My research interests fall in the area of Operations Management. I develop predictive and prescriptive Business Analytics approaches for the quantitative analyses of dynamic and stochastic systems. The research can be clustered in the following three areas:
Predicting key performance measures such as throughput and cycle time is the basis for the design and control of systems that are subject to stochastic and dynamic influences (see Figure). This research area focuses on the development of queuing models and approaches for their quantitative analysis. Challenging is, e.g., the derivation of performance measures beyond the mean such as quantiles or service levels. This information is key for a solid risk assessment. The models and methods find applications in the analysis and optimization of manufacturing systems and logistics systems such as material handling systems.
The digitalization has extensive effects on supply chains and production systems. This research area focuses on methods that exploit available data and information about future developments of customer demand and the production system itself, on the control of digitalized production systems. This is relevant, e.g., for seasonal demand or during production ramp-up. Moreover, solution approaches that include the identification of structural properties of the underlying optimization problem in combination with simulation/
The trend towards shortening product life cycles leads to more frequent changes between product generations. Managing the transition phase is challenging because of the complex interdependencies between companies’ decisions and customer reactions. In particular, substitution effects between product generations need to be captured. The research aims at deriving structural insights about the impact of finite and stochastic production capacities on strategies for the transition phase that give guidance regarding product offering, pricing, production, and inventory decisions.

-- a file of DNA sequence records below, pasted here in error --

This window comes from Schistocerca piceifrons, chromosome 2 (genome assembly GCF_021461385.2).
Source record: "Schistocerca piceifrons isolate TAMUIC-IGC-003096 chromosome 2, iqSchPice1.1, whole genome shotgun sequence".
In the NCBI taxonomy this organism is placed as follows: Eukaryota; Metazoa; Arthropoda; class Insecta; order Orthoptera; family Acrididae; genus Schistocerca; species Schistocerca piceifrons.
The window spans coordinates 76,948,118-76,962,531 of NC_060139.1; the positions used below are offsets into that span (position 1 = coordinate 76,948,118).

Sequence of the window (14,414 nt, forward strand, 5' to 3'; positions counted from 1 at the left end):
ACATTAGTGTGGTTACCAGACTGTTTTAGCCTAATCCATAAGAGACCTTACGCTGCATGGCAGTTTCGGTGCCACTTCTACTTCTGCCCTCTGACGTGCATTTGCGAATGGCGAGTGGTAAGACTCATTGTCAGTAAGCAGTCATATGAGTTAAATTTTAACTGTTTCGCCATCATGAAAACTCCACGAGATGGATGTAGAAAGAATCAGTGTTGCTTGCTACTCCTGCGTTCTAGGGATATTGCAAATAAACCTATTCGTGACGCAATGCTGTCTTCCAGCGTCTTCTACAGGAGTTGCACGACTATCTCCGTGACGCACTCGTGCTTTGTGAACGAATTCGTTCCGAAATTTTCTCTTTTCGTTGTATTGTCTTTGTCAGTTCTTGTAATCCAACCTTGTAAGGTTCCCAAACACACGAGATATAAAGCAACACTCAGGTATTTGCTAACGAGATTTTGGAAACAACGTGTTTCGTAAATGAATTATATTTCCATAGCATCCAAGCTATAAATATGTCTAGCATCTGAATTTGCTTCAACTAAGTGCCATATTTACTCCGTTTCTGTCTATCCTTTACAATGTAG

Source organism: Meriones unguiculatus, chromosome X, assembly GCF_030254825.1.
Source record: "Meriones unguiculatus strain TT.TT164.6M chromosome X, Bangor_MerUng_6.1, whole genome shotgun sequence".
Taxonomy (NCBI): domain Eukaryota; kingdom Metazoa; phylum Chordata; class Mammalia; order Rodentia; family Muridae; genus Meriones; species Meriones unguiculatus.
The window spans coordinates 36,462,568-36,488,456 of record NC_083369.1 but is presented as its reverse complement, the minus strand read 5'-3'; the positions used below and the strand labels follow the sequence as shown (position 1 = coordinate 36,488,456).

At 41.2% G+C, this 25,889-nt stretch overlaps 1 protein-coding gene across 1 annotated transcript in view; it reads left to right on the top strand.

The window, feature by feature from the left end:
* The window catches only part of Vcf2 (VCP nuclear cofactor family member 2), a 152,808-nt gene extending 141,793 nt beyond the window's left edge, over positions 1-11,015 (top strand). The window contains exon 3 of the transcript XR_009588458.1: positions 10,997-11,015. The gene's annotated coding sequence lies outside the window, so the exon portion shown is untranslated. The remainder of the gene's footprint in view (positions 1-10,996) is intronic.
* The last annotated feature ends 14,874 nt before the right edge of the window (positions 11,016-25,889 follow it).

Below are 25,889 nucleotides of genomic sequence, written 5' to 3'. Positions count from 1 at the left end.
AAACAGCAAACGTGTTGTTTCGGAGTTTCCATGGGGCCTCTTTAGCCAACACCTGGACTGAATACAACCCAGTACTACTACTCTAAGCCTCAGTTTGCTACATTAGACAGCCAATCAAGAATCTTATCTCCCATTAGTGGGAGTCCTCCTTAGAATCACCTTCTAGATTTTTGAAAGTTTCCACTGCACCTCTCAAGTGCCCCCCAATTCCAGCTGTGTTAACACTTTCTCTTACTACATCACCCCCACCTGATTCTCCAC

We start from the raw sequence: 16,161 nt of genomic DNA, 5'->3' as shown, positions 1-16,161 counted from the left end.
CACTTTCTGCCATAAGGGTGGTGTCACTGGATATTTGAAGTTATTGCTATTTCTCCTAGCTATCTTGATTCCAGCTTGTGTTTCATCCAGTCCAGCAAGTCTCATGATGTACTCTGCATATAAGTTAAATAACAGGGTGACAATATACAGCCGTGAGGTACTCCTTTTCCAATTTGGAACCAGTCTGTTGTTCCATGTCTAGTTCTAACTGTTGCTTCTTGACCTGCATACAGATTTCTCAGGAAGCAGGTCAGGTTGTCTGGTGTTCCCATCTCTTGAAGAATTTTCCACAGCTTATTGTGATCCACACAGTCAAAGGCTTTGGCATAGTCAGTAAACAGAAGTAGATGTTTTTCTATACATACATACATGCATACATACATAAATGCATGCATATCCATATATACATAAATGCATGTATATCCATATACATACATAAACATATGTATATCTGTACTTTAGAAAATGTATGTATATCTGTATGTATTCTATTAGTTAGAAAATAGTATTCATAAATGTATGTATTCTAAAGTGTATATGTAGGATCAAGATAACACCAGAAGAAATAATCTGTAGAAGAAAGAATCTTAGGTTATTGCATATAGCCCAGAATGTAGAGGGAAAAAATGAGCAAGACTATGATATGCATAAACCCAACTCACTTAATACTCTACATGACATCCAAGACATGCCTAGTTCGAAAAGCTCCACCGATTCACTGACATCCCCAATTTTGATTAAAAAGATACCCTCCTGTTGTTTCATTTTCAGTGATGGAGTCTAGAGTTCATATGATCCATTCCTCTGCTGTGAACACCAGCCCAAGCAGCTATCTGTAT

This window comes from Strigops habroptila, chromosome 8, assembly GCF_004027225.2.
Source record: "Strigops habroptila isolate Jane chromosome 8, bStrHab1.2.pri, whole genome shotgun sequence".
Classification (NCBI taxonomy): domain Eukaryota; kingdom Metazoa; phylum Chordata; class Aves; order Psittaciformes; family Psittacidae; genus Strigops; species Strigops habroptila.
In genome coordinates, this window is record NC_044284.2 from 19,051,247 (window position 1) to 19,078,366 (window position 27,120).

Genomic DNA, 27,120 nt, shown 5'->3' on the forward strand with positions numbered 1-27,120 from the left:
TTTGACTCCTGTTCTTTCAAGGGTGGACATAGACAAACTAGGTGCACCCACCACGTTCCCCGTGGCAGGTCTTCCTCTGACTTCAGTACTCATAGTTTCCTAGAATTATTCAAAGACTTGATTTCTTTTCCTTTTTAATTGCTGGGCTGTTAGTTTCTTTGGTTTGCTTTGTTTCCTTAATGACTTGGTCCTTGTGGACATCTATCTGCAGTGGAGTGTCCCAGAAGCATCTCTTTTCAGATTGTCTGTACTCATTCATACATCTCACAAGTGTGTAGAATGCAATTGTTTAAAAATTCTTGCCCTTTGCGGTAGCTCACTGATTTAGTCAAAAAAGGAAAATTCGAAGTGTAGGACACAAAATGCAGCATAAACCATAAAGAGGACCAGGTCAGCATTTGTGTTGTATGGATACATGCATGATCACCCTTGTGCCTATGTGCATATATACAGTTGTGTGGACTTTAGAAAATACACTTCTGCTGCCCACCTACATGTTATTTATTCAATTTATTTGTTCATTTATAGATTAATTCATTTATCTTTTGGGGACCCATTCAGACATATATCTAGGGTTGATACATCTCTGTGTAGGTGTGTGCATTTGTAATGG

The research project “Productive 4.0 - Analytical approaches for performance evaluation and optimization of stochastic and dynamic processes in digital production” investigates how electronics and Information and Communication Technologies (ICT) can enhance production efficiency in semi-conductor supply chains across the entire value chain and product life cycle. With 109 partners from industry and research institutions, Productive4.0 is Europe’s biggest research project in the field of Digital Industry. The project is recognized as an ECSEL Lighthouse Initiative and receives funding from the EU and the German Federal Ministry of Education and Research (BMBF). The Chair of Production Management focuses on two challenging optimization problems: (i) operational planning of start of production decisions and (ii) product rollover management. These problems are of practical relevance due to the frequent ramp-ups and ramp-downs caused by short product life cycles in the semiconductor industry.
The goal of this research project is the development of the theoretical foundation to support decision makers in creating shift schedules for the workforce and other resources. We consider the stochasticity and time-dependency of demand as key aspects that must be taken into account. Relevant objectives that will be investigated are the minimization of the employed workforce and related workforce costs as well as profit-oriented performance measures. The resulting plans must satisfy several constraints. The most important ones are contractual agreements on the working hours and on-time delivery of the goods. The main focus of this research project is the modeling of multi-stage systems with stochastic influences as well as the optimization and evaluation of the shift schedules. Our goal is to make a significant contribution to the research community and support decision makers of production and logistics systems with new managerial insights and the development of new optimization methods.
(Funded by Deutsche Forschungsgemeinschaft e.V. in Collaboration with Karlsruher Institut für Technologie) (2018 - 2020)
Doctoral Studies in Business Administration, Chair of Production Management (Prof. Stolletz), University of Mannheim
Studies in Business Engineering (Diploma), Karlsruhe Institute of Technology (KIT)
Studies in Engineering and Technology Management (M.S.), Portland State University
Abitur, Gymnasium Oberalster, Hamburg
Assistant Professor (Akademischer Rat auf Zeit), Chair of Production Management (Prof. Stolletz), University of Mannheim
Visiting Scholar, Koc University, College of Administrative Sciences and Economics, Turkey
Visiting Scholar, Massachusetts Institute of Technology, Laboratory for Manufacturing and Productivity, USA
Research Assistant, Chair of Production Management (Prof. Stolletz), University of Mannheim
Internship, The Boston Consulting Group GmbH, Johannesburg South Africa
Internship, Robert Bosch GmbH, Karlsruhe
Internship, Preh GmbH, Bad Neustadt a. d. Saale